It’s not every day two of the biggest names in the drum and bass scene join forces to create new innovative sounds, but that is exactly what Sub Focus and Dimension have done. Collaborating on ‘Desire’, the duo are certainly turning heads.
On one half of this iconic collab is the legendary Sub Focus, who spent his formative years honing down his music production skills on his PC. Now responsible for some of the biggest drum and bass around, be that ‘Tidal Wave’, ‘Trouble’ or ‘Don’t You Feel It’, he’s a force to be reckoned with.
The other half is Dimension, a man of few words, choosing to let his music do the talking. Receiving mainstream success without intending to, Dimension strikes the perfect balance between club and radio beats. Distinguishing himself from others in the industry, the London-based electronic DJ/producer has used his unique ethos and passion for both architectural design and theological themes to propel him to centre stage.
We were lucky enough to catch the power-houses that are Sub Focus and Dimension, chatting the release of ‘Desire’, how their music taste has changed over the years, and what they’d be doing if music didn’t exist.
Firstly, congratulations on the release of ‘Desire’! What’s the response been like over the past few weeks?
Sub Focus: It’s been great, we’ve had some amazing response to the track from DJs and fans online. I’m really happy with it – you can really hear both of our signature styles in the track.
Dimension: There is always an element of the unknown when you sit down with another producer and start writing something new together, but at the same time, it can be extremely liberating. You are far more willing to try things that would be out of your traditional comfort zone.
I think it’s fairly safe to say neither of us would have written a tune quite like ‘Desire’ if we had been writing by ourselves, so for it to have been received so well is really encouraging. I’m currently touring in the Southern Hemisphere and to hear the crowd singing along already is great to hear.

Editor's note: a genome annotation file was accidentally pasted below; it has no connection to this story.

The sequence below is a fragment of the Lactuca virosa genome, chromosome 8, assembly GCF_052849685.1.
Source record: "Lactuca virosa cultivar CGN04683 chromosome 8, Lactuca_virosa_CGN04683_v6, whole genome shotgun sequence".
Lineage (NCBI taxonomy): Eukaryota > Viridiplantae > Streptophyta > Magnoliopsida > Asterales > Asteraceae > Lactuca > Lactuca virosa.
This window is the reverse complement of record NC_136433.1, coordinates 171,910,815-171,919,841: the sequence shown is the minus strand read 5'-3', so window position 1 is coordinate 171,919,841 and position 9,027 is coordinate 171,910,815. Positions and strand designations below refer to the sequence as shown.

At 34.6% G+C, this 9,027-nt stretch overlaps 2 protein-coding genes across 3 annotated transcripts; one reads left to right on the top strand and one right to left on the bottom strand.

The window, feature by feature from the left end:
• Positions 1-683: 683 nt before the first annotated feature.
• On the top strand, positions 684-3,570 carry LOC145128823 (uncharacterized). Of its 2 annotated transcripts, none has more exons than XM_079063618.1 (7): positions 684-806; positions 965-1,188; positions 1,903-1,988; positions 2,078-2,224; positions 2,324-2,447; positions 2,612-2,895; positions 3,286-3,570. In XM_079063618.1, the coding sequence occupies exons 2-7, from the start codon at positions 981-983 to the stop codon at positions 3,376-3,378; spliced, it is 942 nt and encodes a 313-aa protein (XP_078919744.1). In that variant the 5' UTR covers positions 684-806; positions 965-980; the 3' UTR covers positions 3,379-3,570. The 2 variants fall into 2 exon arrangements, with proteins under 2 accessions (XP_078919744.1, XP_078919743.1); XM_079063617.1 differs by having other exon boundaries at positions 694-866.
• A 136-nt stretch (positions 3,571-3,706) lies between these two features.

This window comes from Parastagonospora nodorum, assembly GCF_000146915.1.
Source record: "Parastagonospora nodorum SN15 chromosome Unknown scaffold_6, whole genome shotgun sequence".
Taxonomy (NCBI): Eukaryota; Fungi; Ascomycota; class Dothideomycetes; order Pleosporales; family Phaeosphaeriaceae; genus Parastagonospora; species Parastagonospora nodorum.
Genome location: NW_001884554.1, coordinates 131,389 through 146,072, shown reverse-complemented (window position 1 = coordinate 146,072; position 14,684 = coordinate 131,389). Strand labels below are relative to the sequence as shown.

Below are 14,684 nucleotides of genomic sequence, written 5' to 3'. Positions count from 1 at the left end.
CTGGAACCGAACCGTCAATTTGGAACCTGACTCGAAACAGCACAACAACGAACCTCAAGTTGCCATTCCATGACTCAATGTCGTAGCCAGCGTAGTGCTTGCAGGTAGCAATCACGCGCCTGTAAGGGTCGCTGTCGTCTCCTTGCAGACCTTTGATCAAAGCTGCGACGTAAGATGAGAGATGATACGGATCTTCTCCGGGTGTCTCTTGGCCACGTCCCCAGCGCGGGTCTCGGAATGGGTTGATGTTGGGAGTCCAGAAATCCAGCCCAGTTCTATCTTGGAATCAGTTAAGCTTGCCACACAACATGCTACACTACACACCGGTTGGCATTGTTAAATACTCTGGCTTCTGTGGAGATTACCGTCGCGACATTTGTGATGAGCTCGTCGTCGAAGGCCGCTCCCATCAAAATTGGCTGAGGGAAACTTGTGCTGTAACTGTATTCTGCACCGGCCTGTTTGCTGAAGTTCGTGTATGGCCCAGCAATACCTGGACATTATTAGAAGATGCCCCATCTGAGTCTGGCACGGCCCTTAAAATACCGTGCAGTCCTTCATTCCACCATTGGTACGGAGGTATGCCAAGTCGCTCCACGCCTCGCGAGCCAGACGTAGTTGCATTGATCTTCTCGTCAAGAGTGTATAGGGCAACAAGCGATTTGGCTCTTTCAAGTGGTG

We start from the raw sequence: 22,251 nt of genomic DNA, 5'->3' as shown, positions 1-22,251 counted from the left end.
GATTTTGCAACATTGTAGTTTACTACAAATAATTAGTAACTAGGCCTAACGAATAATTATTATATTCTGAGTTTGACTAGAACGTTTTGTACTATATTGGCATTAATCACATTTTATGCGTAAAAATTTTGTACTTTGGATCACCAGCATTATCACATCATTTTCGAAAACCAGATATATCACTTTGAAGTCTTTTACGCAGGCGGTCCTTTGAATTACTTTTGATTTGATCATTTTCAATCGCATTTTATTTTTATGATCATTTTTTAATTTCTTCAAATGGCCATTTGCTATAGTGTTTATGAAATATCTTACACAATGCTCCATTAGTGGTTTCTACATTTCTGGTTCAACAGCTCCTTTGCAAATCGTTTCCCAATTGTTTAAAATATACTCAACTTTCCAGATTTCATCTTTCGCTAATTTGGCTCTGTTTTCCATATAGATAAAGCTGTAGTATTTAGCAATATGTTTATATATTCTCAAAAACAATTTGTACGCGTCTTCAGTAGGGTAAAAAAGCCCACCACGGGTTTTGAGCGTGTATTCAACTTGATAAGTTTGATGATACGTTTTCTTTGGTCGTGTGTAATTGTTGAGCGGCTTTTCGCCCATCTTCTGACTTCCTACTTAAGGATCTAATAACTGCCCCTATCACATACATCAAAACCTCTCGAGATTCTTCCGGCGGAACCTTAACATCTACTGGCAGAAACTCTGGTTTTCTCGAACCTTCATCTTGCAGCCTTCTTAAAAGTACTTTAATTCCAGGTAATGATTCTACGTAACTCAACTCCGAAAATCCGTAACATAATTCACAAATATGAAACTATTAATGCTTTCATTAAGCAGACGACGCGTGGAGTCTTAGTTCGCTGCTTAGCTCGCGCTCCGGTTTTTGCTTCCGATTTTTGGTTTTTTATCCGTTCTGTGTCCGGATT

When did talk of collaboration hit the pipeline?
Sub Focus: We’ve known each other for a few years through doing shows together and Rob coming through on my buddies Chase and Status’ label MTA. We’ve now got studios in the same block together.
Dimension: I was playing on many of the same shows as Nick so we just got talking. By this point, we had both collaborated with Wilkinson so it made sense for us to get in the studio and start writing something.
The song has come out after a pretty hectic summer of festivals for you both. What’s been the highlight?
Sub Focus: We both played Pukkelpop Festival in Belgium on the same day and stage, which was a huge show. August bank holiday was pretty fun – I had to take a helicopter in between Creamfields in Liverpool and SW4 Festivals in London.
Dimension: It’s been non-stop, I’ve played all across the world at some amazing festivals and venues but my personal highlight has to be my debut headline show in London. It’s the beginning of a new exciting project and definitely something I’m going to build to be bigger and better. There was a truly special atmosphere that night and will be a night I’ll never forget.
If music didn’t exist, what would you both be doing?
Sub Focus: I’d probably be doing something creative or in computers I guess. I’m really into photography so something in that area would be cool.
Dimension: I like playing with the power of aesthetics, so I’d work in fashion and design.
As DJs, what genre/sub-genre has been the biggest influence aside from drum and bass?
Sub Focus: I listen to a big variety of music but I’d say that house music has had the biggest influence on my sound over the years. I’m always trying to get inspired outside of the genre as I find DnB can be too inward looking sometimes.
How has your music taste changed over the years?
Sub Focus: I go through phases of obsessively analysing different styles – often hunting for samples or inspiration. I love finding old genres of music and digging into how they were made – the equipment and techniques. Lately, I’ve been getting really inspired by old Italo House – The Italian Dream House Compilations are well worth checking for an insight into this style. A lot of older ‘Intelligent DnB’ producers like LTJ Bukem sampled this stuff in the ’90s so its DNA feels kinda intertwined with DnB.
Drum and bass has been described as the scene that “refuses to die”. What do you make of that?
Sub Focus: I’m really proud of its heritage and legacy. I have seen quite a few other genres come and go over the years, but DnB has maintained a really solid following.
Dimension: I think it’s nonsense. People love to over-analyse. Sure, it’s popularity ebbs and flows – just like any other genre – but it is and will continue to be a mainstay of dance music.